Thursday, May 2: UPDATE

3:15m p.m.: Campus officials Michael Patterson and Kathleen Lieblich arrived at the encampment. They offered students the negotiation of full amnesty, meeting their fourth demand “Drop the Charges,” with the condition that the encampment be deconstructed by 7 p.m. 

“The university will agree to amnesty related to the encampment,” Patterson explained. When asked what would happen if the students did not deconstruct the encampment by 7 p.m., Patterson and Lieblich expressed they were unable to discuss that at the time. 

If the students were to meet the conditions Patterson and Lieblich put forth on behalf of the university, they expressed open communication pathways between the protestors and the administration. The offer made was for officials to meet with up to 10 explicitly named representatives from the student protestors to discuss the other three demands made. 

In an email from the Office of the President sent to all students, Wheeler said “As president of this institution, it is my charge to ensure that these conversations occur within a framework of mutual respect for our institutional policies, mission and values. The presence of tents on campus grounds defies that prerequisite of mutual respect and violates policies that I must uphold. The tents must be taken down before we can move forward.”

4 p.m.: Following the discussion with campus officials, student protests held a group discussion. 

They gathered to debrief on the discussion some protestors had with the officials and gather a group consensus on how to move forward. Many protestors expressed that the exchange with Patterson and Lieblich was off-putting and left them feeling threatened.

However, the consensus among student protestors was to not take the administration’s offer, as the encampment was not deconstructed and teach-ins were held.

 “We asked them what was going to happen after 7 p.m., they said it wasn’t in their ability to answer us,” one protestor said. The students then expressed that it felt as though they were receiving a threat from the administration.

Others expressed how the attempted negotiation felt too limited, with no clear response to the other three demands of the student protestors. 

“I feel insulted, honestly, that they were going to put all of this down for a conversation a week later when amnesty has been the only demand that would be met,” expressed another student protestor. “That’s not our main goal. We didn’t do this for fun … and it shows how little they respect us and how little they’re taking this seriously.”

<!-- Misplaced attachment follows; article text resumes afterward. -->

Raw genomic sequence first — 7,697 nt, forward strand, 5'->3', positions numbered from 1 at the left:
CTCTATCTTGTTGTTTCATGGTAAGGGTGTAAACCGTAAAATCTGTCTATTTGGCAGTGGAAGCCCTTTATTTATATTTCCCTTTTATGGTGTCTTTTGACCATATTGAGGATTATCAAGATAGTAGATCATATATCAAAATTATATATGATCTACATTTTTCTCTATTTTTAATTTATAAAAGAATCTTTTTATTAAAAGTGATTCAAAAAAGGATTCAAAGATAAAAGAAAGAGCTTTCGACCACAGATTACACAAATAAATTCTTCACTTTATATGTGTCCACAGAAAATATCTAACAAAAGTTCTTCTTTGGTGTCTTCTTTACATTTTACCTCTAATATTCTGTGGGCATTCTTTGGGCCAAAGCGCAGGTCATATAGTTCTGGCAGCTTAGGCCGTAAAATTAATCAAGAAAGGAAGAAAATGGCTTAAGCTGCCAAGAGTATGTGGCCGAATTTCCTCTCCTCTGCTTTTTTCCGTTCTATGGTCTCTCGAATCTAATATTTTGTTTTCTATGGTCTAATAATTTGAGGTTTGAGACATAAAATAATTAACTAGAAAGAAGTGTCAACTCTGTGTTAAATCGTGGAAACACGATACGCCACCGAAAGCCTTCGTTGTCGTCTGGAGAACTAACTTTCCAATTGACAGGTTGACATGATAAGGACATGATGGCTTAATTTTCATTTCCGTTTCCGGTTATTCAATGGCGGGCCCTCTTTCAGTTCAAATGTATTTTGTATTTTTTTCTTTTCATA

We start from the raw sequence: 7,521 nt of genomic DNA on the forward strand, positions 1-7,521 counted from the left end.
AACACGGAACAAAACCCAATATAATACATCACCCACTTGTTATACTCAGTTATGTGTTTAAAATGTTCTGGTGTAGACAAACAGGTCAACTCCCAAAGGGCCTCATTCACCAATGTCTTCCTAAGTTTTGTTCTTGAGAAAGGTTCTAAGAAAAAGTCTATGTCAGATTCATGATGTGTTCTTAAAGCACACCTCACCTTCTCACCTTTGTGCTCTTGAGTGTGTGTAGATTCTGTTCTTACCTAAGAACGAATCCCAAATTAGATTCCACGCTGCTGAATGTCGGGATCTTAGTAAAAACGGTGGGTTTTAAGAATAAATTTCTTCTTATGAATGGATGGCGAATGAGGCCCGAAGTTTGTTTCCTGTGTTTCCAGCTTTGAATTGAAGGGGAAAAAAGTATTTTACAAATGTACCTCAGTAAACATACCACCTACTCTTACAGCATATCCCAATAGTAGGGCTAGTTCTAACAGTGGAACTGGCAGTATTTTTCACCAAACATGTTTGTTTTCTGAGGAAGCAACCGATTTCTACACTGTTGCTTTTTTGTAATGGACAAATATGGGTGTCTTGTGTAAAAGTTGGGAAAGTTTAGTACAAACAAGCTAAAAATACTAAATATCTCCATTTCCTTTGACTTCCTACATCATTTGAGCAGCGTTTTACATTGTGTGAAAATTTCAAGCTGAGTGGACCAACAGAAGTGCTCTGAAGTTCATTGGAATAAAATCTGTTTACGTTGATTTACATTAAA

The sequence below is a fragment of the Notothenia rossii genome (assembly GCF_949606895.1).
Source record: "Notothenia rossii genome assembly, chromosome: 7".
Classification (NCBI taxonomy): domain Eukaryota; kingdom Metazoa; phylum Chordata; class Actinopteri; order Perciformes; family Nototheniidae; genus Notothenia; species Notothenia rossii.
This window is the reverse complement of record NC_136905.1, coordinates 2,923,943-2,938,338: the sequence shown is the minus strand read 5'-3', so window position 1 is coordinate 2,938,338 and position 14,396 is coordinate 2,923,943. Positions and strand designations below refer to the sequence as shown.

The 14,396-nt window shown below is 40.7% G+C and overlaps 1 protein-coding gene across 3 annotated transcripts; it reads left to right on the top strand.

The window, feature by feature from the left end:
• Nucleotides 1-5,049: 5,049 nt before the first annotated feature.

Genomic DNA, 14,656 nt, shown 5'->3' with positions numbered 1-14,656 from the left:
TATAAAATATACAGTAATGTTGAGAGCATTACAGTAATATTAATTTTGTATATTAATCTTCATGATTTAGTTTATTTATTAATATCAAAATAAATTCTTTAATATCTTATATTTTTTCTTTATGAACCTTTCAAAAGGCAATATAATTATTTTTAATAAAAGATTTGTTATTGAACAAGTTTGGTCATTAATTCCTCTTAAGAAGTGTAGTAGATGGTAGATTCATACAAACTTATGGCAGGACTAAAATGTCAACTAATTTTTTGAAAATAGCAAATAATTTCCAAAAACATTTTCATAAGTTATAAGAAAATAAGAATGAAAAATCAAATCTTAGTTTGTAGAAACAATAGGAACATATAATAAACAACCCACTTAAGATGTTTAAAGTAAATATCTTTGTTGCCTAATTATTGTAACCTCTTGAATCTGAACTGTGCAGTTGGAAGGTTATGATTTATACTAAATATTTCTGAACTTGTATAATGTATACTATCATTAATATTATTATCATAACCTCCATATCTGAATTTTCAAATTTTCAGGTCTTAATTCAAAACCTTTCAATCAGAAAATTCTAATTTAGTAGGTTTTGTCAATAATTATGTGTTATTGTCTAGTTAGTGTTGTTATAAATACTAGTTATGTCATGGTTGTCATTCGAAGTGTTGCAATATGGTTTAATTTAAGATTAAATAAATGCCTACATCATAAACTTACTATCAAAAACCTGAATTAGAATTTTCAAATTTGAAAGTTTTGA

At 6:22 p.m. students within the encampment flattened their tents.


Hundreds of demonstrators gathered on Parker Quad at 7 p.m. to support the encampment. (Photo courtesy of Emily Clayton).

7:15 p.m.: Patterson and Lieblich arrived back at the encampment to further discuss coming to an agreement. “We see that you have taken the tents down, we appreciate that,” said Patterson. “That said, we are asking for a time extension until 9 o’clock for disbursement.”

At this point the encampment had amassed about 200 protestors within. A large number of onlookers were also present around the encampment.

Patterson continued by saying that President Wheeler has agreed to having a meeting tomorrow, May 3 instead of May 6 to discuss demands one through three that the protestors are calling for.

One person within the encampment asked “What happens at 10? What happens at 9?” Patterson replied, “I do not have an answer for that.”

Patterson and Lieblich then left and demonstrators began a chant saying, “We ain’t leaving.”


10 p.m.: Police presence became present on campus. Approximately 30 police cars were parked in the commuter parking lot outside Ridgeview Hall. At 10:03 p.m. a police car with a loudspeaker informed everyone on the quad that if they continued to stay there, they could be arrested. Helicopters with spotlights and drones were used to survey Parker Quad.

10:20 p.m.: Police warned that in 10 minutes they would enter the quad and make arrests. At 10:27 p.m. President Darrell Wheeler sent an email to all students informing them that police force would be used to remove the encampment from Parker Quad. “I understand that some in our community will hold me personally and solely responsible for tonight’s events,” the email read. “I will have to integrate and accept that, and yet I remain steadfast in my belief that this action is necessary to protect the future of our institution and all its constituents.”

10:30 p.m.: Police entered Parker Quad with riot gear, they formed a circle around the encampment and began making arrests. The exact number of arrests made so far is unknown at this time.

Friday, May 3: UPDATE

12:39 a.m.: There have been over 60+ people arrested so far on Parker Quad.


9:37 a.m.: The Daily Freeman reports that police arrested 133 people according to state police.

This situation is ongoing and information will be published as it becomes available.